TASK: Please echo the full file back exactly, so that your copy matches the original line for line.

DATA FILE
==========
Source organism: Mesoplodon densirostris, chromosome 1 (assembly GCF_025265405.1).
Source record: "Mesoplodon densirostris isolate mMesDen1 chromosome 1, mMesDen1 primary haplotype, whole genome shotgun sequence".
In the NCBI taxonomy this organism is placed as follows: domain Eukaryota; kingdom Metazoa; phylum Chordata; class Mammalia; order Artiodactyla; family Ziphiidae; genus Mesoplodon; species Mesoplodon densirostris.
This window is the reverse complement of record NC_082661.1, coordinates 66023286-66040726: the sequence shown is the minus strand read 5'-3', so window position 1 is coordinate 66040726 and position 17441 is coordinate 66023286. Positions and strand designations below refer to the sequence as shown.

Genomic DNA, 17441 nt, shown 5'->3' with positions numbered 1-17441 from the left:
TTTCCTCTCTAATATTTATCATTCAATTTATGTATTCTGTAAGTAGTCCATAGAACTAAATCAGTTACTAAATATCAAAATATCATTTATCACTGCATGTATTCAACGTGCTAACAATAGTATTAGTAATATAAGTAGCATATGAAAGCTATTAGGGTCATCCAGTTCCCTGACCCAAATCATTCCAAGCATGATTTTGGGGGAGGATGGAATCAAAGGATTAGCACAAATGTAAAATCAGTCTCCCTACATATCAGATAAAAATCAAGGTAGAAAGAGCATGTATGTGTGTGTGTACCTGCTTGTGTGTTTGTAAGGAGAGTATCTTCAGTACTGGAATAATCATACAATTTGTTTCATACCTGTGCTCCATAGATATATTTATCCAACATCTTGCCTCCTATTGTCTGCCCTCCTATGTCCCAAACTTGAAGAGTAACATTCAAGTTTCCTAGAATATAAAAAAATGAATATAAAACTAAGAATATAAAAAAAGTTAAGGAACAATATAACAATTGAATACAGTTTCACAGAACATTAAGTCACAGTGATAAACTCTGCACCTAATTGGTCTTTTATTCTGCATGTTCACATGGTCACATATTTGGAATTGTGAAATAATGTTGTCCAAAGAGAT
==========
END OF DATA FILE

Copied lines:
Source organism: Mesoplodon densirostris, chromosome 1 (assembly GCF_025265405.1).
Source record: "Mesoplodon densirostris isolate mMesDen1 chromosome 1, mMesDen1 primary haplotype, whole genome shotgun sequence".
In the NCBI taxonomy this organism is placed as follows: domain Eukaryota; kingdom Metazoa; phylum Chordata; class Mammalia; order Artiodactyla; family Ziphiidae; genus Mesoplodon; species Mesoplodon densirostris.
This window is the reverse complement of record NC_082661.1, coordinates 66023286-66040726: the sequence shown is the minus strand read 5'-3', so window position 1 is coordinate 66040726 and position 17441 is coordinate 66023286. Positions and strand designations below refer to the sequence as shown.

Genomic DNA, 17441 nt, shown 5'->3' with positions numbered 1-17441 from the left:
TTTCCTCTCTAATATTTATCATTCAATTTATGTATTCTGTAAGTAGTCCATAGAACTAAATCAGTTACTAAATATCAAAATATCATTTATCACTGCATGTATTCAACGTGCTAACAATAGTATTAGTAATATAAGTAGCATATGAAAGCTATTAGGGTCATCCAGTTCCCTGACCCAAATCATTCCAAGCATGATTTTGGGGGAGGATGGAATCAAAGGATTAGCACAAATGTAAAATCAGTCTCCCTACATATCAGATAAAAATCAAGGTAGAAAGAGCATGTATGTGTGTGTGTACCTGCTTGTGTGTTTGTAAGGAGAGTATCTTCAGTACTGGAATAATCATACAATTTGTTTCATACCTGTGCTCCATAGATATATTTATCCAACATCTTGCCTCCTATTGTCTGCCCTCCTATGTCCCAAACTTGAAGAGTAACATTCAAGTTTCCTAGAATATAAAAAAATGAATATAAAACTAAGAATATAAAAAAAGTTAAGGAACAATATAACAATTGAATACAGTTTCACAGAACATTAAGTCACAGTGATAAACTCTGCACCTAATTGGTCTTTTATTCTGCATGTTCACATGGTCACATATTTGGAATTGTGAAATAATGTTGTCCAAAGAGAT